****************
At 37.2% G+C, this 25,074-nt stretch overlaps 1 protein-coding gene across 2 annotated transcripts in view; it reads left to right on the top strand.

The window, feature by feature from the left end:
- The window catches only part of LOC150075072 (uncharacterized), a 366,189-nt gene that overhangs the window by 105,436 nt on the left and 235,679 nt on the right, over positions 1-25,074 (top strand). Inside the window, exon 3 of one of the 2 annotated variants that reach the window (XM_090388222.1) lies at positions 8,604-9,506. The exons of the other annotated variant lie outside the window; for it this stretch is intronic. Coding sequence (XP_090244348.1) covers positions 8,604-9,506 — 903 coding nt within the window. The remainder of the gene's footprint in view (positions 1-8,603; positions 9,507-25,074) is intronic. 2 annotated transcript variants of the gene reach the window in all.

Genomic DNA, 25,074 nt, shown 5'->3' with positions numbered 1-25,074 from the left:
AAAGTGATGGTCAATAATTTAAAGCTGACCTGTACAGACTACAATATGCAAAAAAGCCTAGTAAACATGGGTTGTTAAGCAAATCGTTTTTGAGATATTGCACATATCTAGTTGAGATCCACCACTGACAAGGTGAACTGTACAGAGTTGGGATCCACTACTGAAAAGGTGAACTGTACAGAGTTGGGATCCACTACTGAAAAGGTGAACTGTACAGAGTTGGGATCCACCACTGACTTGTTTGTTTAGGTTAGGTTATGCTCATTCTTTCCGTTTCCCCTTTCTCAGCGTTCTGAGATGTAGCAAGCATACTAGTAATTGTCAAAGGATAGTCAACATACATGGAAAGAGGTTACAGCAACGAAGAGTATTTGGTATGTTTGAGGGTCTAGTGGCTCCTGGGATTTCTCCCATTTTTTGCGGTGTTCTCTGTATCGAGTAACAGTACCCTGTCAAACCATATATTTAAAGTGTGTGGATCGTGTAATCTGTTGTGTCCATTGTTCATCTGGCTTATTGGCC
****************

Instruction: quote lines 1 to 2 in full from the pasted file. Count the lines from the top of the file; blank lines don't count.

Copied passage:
At 37.2% G+C, this 25,074-nt stretch overlaps 1 protein-coding gene across 2 annotated transcripts in view; it reads left to right on the top strand.

The window, feature by feature from the left end: